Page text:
Prognostic significance of programmed cell death ligand 1 expression in patients with ovarian carcinoma: A systematic review and meta-analysis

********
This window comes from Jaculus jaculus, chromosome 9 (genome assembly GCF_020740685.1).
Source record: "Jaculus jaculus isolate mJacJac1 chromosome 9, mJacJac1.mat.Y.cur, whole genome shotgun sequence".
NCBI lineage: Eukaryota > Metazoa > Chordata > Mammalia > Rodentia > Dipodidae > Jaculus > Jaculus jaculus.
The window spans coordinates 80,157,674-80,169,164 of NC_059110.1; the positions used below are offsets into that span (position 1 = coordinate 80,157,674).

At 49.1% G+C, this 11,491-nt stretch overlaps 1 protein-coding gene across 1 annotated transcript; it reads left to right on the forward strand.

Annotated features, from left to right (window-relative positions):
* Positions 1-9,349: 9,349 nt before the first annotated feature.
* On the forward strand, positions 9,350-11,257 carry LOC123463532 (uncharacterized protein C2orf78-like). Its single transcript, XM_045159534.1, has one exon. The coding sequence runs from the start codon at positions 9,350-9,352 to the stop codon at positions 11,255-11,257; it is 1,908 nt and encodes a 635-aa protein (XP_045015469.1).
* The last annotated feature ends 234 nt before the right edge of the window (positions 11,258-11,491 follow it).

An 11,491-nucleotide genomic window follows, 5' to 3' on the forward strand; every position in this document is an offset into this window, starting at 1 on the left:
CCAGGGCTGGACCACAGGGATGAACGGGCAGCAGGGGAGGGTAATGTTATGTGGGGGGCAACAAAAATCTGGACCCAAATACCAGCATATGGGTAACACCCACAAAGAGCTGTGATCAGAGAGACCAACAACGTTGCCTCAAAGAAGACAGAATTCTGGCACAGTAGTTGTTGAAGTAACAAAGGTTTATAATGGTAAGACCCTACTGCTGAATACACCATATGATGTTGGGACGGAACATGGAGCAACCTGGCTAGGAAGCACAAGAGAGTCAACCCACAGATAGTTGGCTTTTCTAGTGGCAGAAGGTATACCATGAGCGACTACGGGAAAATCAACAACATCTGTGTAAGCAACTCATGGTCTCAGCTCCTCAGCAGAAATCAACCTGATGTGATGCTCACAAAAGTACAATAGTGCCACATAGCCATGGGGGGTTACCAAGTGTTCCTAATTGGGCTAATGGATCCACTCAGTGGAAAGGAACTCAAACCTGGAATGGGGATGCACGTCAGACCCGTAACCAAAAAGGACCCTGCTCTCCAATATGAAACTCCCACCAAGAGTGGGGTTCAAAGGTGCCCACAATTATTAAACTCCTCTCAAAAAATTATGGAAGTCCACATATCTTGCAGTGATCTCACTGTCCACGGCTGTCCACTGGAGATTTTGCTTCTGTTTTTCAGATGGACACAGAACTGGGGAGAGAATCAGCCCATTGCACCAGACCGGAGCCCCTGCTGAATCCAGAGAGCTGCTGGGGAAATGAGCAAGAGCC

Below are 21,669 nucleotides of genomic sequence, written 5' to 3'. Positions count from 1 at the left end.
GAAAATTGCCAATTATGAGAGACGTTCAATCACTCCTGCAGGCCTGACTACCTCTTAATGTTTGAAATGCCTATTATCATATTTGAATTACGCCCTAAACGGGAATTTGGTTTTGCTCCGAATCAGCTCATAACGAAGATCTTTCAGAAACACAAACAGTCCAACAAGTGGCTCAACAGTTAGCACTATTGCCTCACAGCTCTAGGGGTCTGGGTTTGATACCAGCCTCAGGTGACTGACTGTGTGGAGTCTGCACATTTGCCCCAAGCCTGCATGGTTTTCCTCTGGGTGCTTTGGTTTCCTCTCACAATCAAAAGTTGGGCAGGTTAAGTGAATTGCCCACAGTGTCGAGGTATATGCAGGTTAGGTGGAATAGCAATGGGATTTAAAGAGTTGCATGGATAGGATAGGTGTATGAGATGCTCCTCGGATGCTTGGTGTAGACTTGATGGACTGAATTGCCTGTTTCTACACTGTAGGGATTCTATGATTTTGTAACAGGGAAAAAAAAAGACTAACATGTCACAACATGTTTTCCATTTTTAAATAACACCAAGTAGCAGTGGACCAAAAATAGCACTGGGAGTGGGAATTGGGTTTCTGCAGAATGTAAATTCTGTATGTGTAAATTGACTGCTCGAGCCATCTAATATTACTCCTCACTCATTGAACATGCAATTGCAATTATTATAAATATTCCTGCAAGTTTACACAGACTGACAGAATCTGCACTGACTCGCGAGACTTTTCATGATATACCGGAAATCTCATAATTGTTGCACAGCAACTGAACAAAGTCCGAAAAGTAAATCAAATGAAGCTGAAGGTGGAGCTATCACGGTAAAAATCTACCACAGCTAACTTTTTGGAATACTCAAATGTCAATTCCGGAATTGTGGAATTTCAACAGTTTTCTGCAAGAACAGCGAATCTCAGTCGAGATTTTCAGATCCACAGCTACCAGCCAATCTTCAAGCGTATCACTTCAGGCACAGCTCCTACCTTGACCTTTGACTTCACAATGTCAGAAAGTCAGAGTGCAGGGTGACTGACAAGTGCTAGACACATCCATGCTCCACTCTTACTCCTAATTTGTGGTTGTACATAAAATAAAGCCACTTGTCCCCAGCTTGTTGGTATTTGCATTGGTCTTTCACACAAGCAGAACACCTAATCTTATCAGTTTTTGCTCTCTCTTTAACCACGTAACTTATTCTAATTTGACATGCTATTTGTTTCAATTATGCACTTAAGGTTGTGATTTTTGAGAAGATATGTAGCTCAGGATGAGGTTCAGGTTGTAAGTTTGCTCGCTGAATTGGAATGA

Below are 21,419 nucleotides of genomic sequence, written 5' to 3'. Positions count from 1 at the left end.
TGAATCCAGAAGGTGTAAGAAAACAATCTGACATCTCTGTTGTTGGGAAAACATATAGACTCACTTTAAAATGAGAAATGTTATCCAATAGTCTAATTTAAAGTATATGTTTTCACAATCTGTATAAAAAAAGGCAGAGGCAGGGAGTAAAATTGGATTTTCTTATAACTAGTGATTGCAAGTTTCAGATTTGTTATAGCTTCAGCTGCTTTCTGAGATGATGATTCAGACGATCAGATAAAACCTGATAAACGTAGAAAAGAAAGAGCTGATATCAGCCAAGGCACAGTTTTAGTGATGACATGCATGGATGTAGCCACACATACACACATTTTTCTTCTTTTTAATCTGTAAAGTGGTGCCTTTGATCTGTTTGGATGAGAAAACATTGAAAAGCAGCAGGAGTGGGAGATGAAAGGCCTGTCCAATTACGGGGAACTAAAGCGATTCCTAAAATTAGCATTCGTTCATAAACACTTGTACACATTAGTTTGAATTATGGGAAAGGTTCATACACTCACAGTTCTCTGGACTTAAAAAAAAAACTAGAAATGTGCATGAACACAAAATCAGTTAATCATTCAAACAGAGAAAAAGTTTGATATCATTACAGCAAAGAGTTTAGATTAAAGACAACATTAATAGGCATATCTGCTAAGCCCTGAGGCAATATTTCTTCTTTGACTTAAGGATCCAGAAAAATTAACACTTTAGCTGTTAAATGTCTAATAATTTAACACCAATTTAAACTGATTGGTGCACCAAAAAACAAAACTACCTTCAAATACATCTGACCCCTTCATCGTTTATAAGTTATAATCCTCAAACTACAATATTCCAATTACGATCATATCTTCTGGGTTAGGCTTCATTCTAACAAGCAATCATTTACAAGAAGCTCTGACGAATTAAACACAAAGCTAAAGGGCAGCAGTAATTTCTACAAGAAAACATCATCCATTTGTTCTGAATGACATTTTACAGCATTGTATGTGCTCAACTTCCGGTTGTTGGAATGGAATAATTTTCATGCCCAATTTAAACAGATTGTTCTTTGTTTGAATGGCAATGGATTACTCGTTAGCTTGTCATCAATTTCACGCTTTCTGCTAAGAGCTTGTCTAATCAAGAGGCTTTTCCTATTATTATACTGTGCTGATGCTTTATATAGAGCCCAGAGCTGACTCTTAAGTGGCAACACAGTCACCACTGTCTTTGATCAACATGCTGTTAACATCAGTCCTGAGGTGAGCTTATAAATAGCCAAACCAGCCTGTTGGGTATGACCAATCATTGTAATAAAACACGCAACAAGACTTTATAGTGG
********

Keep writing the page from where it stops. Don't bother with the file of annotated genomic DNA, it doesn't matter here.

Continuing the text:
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Background:Programmed cell death ligand 1 (PD-L1) overexpression has been reported to be associated with poor prognosis in several human cancers. However, studies on the prognostic value of PD-L1 expression in ovarian carcinoma (OC) remain controversial. This meta-analysis aimed to evaluate comprehensively the prognostic value of PD-L1 in OC.Methods:Electronic databases, including PubMed, EMBASE, and the Cochrane Library, were searched up until March 28, 2018. Hazard ratio (HR), along with 95% confidence interval (CI), was used to analyze the included outcomes.Results:A total of 10 studies with 1179 OC patients were included in this meta-analysis. There was no significant correlation between PD-L1 expression and overall survival (OS) (HR 1.23, 95% CI 0.85–1.79) and progression-free survival (PFS) (HR 0.88, 95% CI 0.52–1.47) of OC patients. However, the subgroup analysis suggested that positive PD-L1 expression was significantly associated with poor OS (HR 1.66, 95% CI 1.08–2.55) and PFS (HR 2.17, 95% CI 1.31–3.61) among OC patients from Asian countries. Increased PD-L1 expression was also a favorable factor for OS (HR 0.73, 95% CI 0.53–0.99) and PFS (HR 0.58, 95% CI 0.45–0.75) in OC patients from non-Asian regions. No evidence of publication bias was detected by the Egger linear regression test and Begg funnel plot. Sensitivity analyses suggested that the results of this meta-analysis were robust.Conclusions:The results indicated that PD-L1 expression may be a negative predictor for prognosis of OC patients from Asian countries, and a good predictor for favorable prognosis of OC patients from non-Asian countries. PD-L1 expression has potential to be a prognostic biomarker to guide clinicians for the selection of individuals who may get clinical benefit from anti-PD-1/PD-L1 immunotherapy. Prospective clinical studies are needed to support these findings.

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